“We were excited to have them join us but we were also a little nervous because by then we were very much a Scout-led troop and we were not sure the eleven-year-old patrol was ready for this,” wrote Chapman.
While they were on the Camporee, one of the eleven-year-old Scouts approached Bill to see if he thought they “should leave their campsite to join the troop to start participating in the competitions and activities.”
“They were in the middle of cleaning up their campsite, but knew program was starting. Bill said, “This is one of those moments that tests us and our response will reveal how well our training has really sunk in. Fortunately, not only had I recently retaken the ‘Scoutmaster Position-Specific Training,’ but I had listened to over 200 podcasts on the scoutmastercg.com website and I knew how to handle this question. My answer was, ‘Have you asked your patrol leader?’”
If more LDS Scoutmasters ask that question, we could be certain boy who given the keys can exercise them. Bill explained that his question baffled the young Scout.
“He knew I was the Scoutmaster and for five-and-a-half years before that had been his bishop. I was close to his family and he clearly looked up to me as a person in a position of leadership and authority. I was an adult, he was a kid. I could tell by the look on his face that he probably did not even know what a patrol leader was, much less who his own patrol leader was.”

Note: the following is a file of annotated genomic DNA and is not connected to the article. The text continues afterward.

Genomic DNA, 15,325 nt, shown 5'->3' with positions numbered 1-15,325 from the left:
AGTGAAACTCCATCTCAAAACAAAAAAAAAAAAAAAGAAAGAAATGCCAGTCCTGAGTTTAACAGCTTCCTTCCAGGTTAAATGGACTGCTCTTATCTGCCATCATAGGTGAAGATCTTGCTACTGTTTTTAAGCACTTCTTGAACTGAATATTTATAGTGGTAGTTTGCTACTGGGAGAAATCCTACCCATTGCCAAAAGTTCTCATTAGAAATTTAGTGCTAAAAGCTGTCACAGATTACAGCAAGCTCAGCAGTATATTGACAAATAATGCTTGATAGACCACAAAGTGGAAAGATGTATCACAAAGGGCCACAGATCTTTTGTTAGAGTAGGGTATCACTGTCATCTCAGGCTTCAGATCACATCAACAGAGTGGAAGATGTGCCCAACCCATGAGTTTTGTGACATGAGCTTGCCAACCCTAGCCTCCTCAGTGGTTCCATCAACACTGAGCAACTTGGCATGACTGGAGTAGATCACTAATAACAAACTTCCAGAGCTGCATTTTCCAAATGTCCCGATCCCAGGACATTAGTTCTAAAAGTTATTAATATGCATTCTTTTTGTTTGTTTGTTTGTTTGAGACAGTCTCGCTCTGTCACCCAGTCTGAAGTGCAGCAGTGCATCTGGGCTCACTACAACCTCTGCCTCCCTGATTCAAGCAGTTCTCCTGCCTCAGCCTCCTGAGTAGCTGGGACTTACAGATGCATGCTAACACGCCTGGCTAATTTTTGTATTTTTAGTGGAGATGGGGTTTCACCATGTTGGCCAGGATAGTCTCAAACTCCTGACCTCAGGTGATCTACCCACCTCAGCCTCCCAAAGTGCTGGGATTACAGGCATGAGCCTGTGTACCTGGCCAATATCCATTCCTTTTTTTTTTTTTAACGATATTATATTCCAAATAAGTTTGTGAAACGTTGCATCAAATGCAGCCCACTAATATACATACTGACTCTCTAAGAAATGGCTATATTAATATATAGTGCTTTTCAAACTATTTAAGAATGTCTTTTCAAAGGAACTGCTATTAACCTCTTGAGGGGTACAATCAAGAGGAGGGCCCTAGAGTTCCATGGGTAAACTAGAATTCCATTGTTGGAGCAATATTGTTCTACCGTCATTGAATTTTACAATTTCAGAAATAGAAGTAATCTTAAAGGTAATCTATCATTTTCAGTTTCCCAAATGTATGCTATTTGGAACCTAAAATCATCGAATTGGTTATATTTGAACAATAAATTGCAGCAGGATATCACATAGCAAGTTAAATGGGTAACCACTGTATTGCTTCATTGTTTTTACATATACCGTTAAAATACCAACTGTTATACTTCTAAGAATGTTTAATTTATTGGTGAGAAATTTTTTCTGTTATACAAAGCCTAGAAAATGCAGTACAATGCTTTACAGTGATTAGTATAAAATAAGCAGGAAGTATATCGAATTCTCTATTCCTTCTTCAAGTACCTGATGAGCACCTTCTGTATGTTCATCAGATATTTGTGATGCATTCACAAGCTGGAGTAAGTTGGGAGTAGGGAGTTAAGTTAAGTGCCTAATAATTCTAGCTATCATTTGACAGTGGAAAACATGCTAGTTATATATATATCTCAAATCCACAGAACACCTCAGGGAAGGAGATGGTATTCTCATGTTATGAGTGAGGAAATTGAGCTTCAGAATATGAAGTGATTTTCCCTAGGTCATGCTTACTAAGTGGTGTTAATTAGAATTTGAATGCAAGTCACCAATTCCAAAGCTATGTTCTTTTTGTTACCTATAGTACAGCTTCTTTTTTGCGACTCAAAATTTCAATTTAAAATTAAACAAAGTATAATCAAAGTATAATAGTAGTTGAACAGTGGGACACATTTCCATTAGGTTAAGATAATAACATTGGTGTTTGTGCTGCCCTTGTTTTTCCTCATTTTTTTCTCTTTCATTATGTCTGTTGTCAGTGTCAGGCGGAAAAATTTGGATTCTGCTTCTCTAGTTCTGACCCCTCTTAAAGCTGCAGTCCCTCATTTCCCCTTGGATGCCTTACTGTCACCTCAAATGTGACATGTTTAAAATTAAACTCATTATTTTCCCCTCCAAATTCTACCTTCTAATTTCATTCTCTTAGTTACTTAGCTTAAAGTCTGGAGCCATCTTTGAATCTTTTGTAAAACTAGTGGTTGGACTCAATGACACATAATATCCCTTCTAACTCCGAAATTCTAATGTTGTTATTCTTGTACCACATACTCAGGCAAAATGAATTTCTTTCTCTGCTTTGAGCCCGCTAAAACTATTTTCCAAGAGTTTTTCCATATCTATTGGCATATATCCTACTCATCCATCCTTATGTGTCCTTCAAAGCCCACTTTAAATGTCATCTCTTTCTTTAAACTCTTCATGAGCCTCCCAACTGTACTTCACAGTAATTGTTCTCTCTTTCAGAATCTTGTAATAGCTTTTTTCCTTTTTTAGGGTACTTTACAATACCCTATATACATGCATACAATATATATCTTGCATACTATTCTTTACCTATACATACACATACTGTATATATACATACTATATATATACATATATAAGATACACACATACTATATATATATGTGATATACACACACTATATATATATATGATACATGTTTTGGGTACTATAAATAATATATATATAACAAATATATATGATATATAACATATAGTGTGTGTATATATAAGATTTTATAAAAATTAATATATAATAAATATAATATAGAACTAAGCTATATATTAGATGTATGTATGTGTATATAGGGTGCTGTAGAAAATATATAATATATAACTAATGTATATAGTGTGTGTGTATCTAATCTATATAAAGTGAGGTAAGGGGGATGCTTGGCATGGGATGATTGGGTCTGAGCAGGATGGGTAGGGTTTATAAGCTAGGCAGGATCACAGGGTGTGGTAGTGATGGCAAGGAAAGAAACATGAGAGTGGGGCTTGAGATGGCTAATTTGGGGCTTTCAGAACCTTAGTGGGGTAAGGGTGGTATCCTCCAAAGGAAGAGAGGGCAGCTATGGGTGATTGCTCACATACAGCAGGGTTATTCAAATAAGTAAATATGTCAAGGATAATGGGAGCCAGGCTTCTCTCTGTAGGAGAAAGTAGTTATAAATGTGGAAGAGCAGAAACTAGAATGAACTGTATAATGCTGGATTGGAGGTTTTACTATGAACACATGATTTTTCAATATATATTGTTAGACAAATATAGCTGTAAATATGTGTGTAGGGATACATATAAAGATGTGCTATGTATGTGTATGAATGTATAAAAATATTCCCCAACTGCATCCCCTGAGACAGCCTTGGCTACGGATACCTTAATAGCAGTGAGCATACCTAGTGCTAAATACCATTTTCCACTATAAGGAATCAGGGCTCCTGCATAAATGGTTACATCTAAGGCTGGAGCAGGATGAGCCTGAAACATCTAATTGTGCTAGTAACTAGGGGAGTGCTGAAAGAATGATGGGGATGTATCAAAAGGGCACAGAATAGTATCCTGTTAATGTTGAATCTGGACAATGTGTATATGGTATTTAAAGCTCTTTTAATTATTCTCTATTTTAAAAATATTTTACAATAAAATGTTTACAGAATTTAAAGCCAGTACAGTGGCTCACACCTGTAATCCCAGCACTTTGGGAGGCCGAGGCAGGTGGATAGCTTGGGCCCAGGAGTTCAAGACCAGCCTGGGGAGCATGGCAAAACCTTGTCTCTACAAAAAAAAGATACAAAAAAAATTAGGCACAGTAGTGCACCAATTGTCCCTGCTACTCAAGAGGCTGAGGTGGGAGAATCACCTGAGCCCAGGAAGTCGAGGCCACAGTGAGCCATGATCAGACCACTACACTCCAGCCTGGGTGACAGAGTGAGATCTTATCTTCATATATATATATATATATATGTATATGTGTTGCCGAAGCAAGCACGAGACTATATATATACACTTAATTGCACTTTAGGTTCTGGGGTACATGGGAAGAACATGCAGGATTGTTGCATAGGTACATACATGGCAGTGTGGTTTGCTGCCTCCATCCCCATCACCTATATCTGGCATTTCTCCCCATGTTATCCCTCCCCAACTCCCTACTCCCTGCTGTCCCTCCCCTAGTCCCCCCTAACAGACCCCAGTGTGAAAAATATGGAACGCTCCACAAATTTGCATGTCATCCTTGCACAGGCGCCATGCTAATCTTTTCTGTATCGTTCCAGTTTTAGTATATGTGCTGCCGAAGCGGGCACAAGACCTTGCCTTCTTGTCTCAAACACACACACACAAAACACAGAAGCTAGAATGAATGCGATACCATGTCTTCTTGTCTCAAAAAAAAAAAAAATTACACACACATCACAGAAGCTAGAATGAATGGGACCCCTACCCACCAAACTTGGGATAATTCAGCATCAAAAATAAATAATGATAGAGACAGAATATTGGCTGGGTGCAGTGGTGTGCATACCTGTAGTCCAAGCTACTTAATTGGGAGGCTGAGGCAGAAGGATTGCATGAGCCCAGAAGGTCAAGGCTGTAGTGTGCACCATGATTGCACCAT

“I walked him over to his patrol leader, who was just about as surprised and perplexed when I told the patrol leader what the question was and asked him if he could answer it.”
When he was sure the patrol leader had it under control, he walked away and “let this young patrol leader actually lead.” Bill didn’t really care what the patrol leader’s answer was. He just wanted “these two young men to understood that in our troop and as long as the eleven-year-old patrol was going to camp with us, the Scouts were the leaders of the troop, not the adults. We have confidence in our Scouts and they have real authority to lead.”
He went on, “Teaching, training and mentoring Scouts to be leaders takes time. But it is time well spent and will benefit these young men throughout their years in the Aaronic Priesthood, in the mission field and beyond.” Sure he could have given an answer, but “what would have been certainly lost would have been an opportunity for a young patrol leader at age eleven to grapple with a problem and solve it. When we train Scouts, then let them solve real problems as they arise, we have really trained a leader.”
Bill concluded with his thoughts on allowing boys to lead:
“Agency is a catalyst for growth. It has been my personal experience that when the adults run the program, young men develop a dislike for Scouting… When we let them plan their own activities as long as they ‘do the things that Scouts do,’ abide by the Scout Oath and Law and Church and BSA policies, they are happy to take on the natural challenges that come with running their own program. They willingly tackle difficult problems because they want to succeed at their own game. This creates the perfect environment for the type of mentoring, coaching and training that maximizes the influence of a Scoutmaster, assistant Scoutmaster or other adult advisor.
But, “when a Scout asks an adult to solve a problem that a patrol Leader can and should solve himself, the question, ‘Have you asked your patrol leader’ will do more to teach young Scouts about the ‘Scout-led troop’ than just about anything else we could say.”
Read his entire post at at LDS/BSA entitled “Have You Asked Your Patrol Leader?”
Bill Chapman lives in San Clemente, California, and loves to surf, trail run, backpack, camp, do anything in the outdoors, and watch young men achieve the purposes of the Aaronic Priesthood through the Scouting program.